|'Hold the Clone,' Says Congressman|
When U.S. Rep. James Greenwood (R-PA) read reports of scientists' plans to proceed with cloning a human being, he decided it was time to "hold the clone," so to speak, until his House subcommittee can hold hearings on the controversial procedure.
Greenwood's Oversight and Investigations Subcommittee of the House Energy and Commerce Committee will hold a hearing on March 28, to consider the ability of the Food and Drug Administration (FDA) to adequately oversee the research and technology required to clone human beings.
In announcing the hearings, Rep. Greenwood cited problems encountered in the process since the successful cloning of Dolly the sheep. "[S]ince then, the success of this dramatic but primitive technology has been measured, with most cloning attempts resulting in severe birth defects, miscarriages or still births. Now that some scientists appear eager to forge ahead in cloning a human being, this Committee will examine many of the serious safety and ethical implications surrounding such efforts,'' stated Rep. Greenwood in a March 13, 2001 press release.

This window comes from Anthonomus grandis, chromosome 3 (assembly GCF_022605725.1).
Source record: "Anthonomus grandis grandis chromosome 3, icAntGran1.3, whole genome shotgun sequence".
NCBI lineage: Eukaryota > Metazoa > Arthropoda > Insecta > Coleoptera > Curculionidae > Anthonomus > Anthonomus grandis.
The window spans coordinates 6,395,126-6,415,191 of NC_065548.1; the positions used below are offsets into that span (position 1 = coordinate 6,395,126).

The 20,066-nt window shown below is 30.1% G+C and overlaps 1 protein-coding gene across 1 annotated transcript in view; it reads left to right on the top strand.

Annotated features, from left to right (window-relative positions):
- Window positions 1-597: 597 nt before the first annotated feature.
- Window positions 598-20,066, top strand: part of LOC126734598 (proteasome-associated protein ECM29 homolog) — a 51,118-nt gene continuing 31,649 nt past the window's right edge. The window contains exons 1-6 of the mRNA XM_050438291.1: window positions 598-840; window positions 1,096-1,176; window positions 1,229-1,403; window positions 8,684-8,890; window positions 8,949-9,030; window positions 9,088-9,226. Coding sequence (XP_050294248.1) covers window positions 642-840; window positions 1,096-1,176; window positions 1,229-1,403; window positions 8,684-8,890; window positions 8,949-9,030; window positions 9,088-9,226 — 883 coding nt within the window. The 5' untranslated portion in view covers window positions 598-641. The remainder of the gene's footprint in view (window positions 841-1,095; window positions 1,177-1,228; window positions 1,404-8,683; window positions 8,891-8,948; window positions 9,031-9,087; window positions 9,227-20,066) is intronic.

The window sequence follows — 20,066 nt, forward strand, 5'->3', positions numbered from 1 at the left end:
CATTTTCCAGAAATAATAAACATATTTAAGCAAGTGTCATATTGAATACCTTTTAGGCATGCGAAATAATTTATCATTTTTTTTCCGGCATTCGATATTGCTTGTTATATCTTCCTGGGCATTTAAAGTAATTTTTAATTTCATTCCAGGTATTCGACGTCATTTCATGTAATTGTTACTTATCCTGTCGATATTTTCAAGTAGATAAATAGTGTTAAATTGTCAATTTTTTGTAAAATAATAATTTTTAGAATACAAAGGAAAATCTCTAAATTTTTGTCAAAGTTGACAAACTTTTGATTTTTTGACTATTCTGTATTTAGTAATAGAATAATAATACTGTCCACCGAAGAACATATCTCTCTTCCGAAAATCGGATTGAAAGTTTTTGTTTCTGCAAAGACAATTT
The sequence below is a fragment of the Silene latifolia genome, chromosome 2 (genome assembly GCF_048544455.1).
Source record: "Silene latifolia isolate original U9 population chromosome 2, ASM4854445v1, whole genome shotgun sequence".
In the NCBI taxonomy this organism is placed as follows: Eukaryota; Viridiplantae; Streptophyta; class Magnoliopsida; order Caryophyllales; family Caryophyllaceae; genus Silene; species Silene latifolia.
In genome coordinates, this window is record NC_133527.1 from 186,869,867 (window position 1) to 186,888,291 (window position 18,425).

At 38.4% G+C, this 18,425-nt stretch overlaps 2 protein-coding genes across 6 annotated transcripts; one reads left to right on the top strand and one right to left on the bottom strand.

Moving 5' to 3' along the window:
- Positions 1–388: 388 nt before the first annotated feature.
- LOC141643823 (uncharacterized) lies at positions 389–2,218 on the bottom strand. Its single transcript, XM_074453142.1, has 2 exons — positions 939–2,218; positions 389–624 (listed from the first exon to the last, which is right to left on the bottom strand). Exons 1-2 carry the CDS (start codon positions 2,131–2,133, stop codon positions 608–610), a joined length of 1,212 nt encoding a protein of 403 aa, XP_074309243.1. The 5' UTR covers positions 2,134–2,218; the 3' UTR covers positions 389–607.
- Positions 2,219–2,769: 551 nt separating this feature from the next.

Joining Greenwood was House Energy and Commerce Committee Chairman Rep. Billy Tauzin (R-LA), who stated "There are simply too many unanswered questions at this time. Hopefully, our hearing will be the first step towards shedding some light on this controversial issue."
Ranking member of the House Subcommittee on Oversight and Investigations Rep. Peter Deutsch (D-FL) commented that while recent progress in cloning technologies held promise for the future, "such progress has raised some serious issues that need to be examined, and I look forward to working with Chairman Greenwood on this issue."
According to this October 26, 1998 letter issued by the FDA to Institutional Review Boards and Clinical Investigators, "Clinical research using cloning technology to create a human being is subject to FDA regulation under the Public Health Service Act and the Federal Food, Drug, and Cosmetic Act."
All studies into human cloning must be pre-approved by the FDA. The FDA may prohibit human cloning studies if it finds that "human subjects are or would be exposed to an unreasonable and significant risk of illness or injury," during the course of the research.
Questions arising as to the qualifications, experience or training of the researchers involved are also grounds for the FDA to deny requests for human cloning studies.